I have never seen a disease where such a cookie-cutter approach to patient care is considered acceptable. It’s gravely disturbing that such close-mindedness is even possible or allowed to continue. 

Misdiagnoses: Many Lyme disease patients endure years of medical misdiagnoses before receiving a proper diagnosis of infection with borrelia (the bacterium that causes Lyme disease) and the many co-infections that frequently travel with borrelia. In fact, years and years of misdiagnoses are how so many individuals end up with the chronic/late-stage form of the disease, which the CDC and IDSA continue to deny exists. 

You see, the quicker that you diagnose and treat the infection, the more likely there will be remission of symptoms.  But medical professionals, who take their directives from the CDC (and thus the IDSA), are taught to: 1) not look for the infection 2) use the inaccurate two-tier test that misses most cases 3) downplay the seriousness of the infection should someone be "lucky" enough to turn up positive 4) inadequately treat the infection (or fear prosecution). 

So, you can see how, under the current US system, one has a far greater chance of winning the lottery than obtaining a positive Lyme disease diagnosis and receiving adequate, effective treatment from the start. How can this be? 

Lyme disease is very frequently misdiagnosed in patients for decades with dubious, idiopathic "syndromes," many with far less obvious diagnostic markers than Lyme disease, leaving the infection untreated for so long that the prognosis is devastatingly grim.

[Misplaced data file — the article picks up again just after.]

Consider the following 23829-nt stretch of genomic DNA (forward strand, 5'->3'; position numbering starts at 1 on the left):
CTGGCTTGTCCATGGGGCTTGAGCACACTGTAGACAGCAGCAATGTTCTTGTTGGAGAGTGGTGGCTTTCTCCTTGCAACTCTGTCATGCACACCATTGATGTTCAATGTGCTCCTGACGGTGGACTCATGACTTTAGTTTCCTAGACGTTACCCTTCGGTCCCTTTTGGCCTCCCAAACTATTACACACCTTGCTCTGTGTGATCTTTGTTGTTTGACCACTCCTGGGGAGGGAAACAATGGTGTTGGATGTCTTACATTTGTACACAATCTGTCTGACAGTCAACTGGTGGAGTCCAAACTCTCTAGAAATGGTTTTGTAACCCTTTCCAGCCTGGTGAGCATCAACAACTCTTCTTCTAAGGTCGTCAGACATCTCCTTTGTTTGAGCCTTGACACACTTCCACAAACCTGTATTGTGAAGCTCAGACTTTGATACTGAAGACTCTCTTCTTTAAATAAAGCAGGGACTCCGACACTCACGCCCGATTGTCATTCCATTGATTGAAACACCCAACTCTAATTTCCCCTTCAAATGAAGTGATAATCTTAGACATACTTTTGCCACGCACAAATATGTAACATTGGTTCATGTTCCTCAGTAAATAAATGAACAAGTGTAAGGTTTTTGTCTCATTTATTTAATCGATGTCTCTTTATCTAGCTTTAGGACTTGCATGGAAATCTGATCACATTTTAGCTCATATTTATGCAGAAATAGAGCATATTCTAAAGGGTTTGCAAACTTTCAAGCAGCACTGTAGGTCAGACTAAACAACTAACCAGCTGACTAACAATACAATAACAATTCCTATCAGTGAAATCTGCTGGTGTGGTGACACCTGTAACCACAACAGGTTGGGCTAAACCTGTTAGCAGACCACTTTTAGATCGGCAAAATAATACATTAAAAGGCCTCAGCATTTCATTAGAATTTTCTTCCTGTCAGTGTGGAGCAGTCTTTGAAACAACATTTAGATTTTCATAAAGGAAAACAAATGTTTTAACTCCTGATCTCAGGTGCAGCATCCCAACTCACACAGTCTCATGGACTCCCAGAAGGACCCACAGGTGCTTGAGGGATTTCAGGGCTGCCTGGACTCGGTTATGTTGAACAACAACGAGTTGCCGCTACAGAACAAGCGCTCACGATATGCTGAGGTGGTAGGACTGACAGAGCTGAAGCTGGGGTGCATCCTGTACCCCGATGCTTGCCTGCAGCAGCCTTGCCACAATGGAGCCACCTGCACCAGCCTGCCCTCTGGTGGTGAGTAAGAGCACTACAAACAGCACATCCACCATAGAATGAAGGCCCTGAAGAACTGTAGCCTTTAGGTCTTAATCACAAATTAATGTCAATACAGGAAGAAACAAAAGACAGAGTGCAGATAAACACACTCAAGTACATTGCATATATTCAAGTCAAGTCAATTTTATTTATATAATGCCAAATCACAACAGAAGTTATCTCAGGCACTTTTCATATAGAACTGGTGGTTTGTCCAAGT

Lyme disease misdiagnoses consist of a variety of other illnesses such as Alzheimer's disease, autism, chronic fatigue syndrome (CFS), fibromyalgia syndrome (FMS), irritable bowel syndrome (IBS), interstitial cystitis (IC), Lou Gehrig’s disease (ALS), lupus, multiple sclerosis (MS), panic attacks, and Parkinson's disease, to name but a few (there are over 300 more that imitate Lyme). 

These various misdiagnoses are extremely dangerous and represent how one can easily end up with chronic Lyme disease due to them. This is especially true when a number of the treatments for the diseases that Lyme can imitate are actually highly detrimental to someone with Lyme disease, in many cases adversely effecting the immune system and therefore allowing the borrelia bacteria to thrive even more.